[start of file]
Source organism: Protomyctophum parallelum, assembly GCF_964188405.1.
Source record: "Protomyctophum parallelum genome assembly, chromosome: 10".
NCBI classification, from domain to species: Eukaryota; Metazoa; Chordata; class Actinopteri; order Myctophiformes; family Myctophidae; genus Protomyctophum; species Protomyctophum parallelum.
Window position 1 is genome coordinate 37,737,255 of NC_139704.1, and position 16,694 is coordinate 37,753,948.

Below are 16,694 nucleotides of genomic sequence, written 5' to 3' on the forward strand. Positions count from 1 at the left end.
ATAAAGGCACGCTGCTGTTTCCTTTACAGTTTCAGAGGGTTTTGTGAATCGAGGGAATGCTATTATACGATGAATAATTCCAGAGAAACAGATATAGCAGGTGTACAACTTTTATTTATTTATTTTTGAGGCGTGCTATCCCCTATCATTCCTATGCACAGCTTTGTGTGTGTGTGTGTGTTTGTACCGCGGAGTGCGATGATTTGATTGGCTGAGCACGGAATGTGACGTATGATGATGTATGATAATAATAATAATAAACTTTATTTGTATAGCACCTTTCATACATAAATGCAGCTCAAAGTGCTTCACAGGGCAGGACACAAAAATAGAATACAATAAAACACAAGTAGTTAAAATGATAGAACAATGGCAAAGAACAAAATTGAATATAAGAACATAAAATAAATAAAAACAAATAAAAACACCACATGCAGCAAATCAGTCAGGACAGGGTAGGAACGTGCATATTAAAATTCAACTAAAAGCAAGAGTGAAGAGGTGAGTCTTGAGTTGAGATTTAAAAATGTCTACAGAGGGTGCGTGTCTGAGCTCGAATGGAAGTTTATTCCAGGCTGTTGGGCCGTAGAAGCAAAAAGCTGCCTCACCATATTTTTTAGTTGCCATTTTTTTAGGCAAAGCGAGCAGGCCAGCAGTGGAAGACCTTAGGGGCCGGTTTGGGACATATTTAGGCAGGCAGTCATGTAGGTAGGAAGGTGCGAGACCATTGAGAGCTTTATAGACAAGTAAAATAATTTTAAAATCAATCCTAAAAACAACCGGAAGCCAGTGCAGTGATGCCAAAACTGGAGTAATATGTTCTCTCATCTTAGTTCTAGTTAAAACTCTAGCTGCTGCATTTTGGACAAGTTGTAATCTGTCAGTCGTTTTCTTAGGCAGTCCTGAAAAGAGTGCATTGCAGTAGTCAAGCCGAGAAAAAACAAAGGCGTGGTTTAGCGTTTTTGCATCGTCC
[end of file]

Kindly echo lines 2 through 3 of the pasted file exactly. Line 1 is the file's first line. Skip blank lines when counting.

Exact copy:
Source record: "Protomyctophum parallelum genome assembly, chromosome: 10".
NCBI classification, from domain to species: Eukaryota; Metazoa; Chordata; class Actinopteri; order Myctophiformes; family Myctophidae; genus Protomyctophum; species Protomyctophum parallelum.